Being in law enforcement has always been a tough job, but, according to a newly released study from the Pew Research Center, it has become much more difficult — and less safe — since the 2014 shooting of Michael Brown, an unarmed black man in Ferguson, Missouri.
According to the research, 86 percent of police officers see their work as harder today due to the high-profile police conflicts with the black community. Perhaps even more alarming, a staggering 93 percent said their colleagues expressed concerns about their own personal safety — a number that was recorded before the separate ambush attacks in Dallas on July 7 and in Baton Rouge on July 17 that left a total of eight officers dead.
All of this is a result of the so-called "Ferguson effect," which purports that increased scrutiny on police officers has directly impacted law enforcement work.
In addition to fears about safety, police are now less likely to use force, even when it is appropriate. Three-quarters — or 76 percent — of officers "are reluctant to use force when it is appropriate," Pew concluded.
The survey also found that interactions between police and blacks have become "more tense," according to 75 percent of respondents, while 72 percent said they and their colleagues are now less likely to stop and question people who seem suspicious.
However, black and white police officers have differing views on the Black Lives Matter movement:
The racial divide looms equally large on other survey questions, particularly those that touch on race. When considered together, the frequency and sheer size of the differences between the views of black and white officers mark one of the singular findings of this survey. For example, only about a quarter of all white officers (27 percent) but seven-in-ten of their black colleagues (69 percent) say the protests that followed fatal encounters between police and black citizens have been motivated at least to some extent by a genuine desire to hold police accountable.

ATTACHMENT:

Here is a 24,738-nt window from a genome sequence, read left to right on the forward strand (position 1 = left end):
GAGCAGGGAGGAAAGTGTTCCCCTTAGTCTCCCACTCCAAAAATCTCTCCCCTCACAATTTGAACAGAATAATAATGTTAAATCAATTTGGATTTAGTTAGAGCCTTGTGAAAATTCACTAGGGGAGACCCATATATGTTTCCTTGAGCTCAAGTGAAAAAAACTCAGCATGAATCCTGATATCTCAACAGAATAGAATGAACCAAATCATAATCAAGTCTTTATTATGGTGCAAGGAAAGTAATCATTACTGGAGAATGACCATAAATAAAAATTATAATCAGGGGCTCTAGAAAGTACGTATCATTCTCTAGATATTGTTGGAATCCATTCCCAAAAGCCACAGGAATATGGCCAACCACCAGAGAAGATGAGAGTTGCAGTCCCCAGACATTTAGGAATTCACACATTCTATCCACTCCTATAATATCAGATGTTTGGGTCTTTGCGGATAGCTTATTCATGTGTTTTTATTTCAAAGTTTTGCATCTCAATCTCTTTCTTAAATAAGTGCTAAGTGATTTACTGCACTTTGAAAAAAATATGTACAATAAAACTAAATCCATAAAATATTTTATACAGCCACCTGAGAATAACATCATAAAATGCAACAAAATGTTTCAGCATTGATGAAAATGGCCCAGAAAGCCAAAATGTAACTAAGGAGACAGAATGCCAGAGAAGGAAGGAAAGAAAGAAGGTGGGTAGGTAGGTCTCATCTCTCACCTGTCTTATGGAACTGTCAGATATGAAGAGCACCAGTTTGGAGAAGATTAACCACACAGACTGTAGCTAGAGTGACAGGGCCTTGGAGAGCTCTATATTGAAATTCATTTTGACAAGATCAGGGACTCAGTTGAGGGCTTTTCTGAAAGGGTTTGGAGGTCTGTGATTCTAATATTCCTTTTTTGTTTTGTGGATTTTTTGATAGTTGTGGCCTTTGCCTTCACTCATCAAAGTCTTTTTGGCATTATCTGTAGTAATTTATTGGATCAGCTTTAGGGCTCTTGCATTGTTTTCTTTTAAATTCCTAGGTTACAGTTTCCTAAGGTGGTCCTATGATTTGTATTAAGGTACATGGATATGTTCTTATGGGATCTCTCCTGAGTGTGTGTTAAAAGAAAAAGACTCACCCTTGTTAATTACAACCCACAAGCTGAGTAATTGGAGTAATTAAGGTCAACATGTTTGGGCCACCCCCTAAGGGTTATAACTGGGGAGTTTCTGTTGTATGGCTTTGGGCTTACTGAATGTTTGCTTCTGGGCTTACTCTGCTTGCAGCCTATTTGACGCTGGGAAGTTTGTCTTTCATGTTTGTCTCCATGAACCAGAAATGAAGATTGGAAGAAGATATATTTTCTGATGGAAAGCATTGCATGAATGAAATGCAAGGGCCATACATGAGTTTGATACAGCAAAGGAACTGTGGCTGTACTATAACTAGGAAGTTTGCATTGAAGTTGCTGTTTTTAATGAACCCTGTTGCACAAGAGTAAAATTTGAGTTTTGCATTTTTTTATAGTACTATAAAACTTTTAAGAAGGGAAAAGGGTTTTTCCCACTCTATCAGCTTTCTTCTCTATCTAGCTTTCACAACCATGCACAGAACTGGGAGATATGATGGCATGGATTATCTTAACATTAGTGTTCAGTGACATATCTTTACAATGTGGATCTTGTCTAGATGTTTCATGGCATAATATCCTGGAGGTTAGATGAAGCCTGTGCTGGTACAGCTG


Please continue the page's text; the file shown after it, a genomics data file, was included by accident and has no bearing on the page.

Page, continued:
"White officers and black officers have very different views about where we are as a country in terms of achieving equal rights," Kim Parker, director of social trends research for the Pew Research Center, told the Associated Press.
For the most part, police officers in general are skeptical about the motives of the demonstrators who have protested following deadly police-involved encounters. According to the study, 92 percent of respondents believe that "long-standing bias against the police is a great deal (68 percent) or some (24 percent) of the motivation behind these demonstrations."
As a result of the widespread criticism law enforcement officers have been subjected to in recent years, many are disinclined to act over fear of being vilified by the press and public opinion.
"Officers are concerned about being the next viral video and so that influences what they do and how they do it and how they think about it," Darrel Stephens, executive director of the Major Cities Chiefs Association, told the AP, adding that he doesn't think most officers are turning a blind eye, "but I still have to believe it may be in a marginal-call situation where there's a reasonable suspicion on the bubble ... that those are the ones they pass up."
Pew questioned at least 8,000 officers from departments around the country with at least 100 officers between May 19 and Aug. 14 of last year.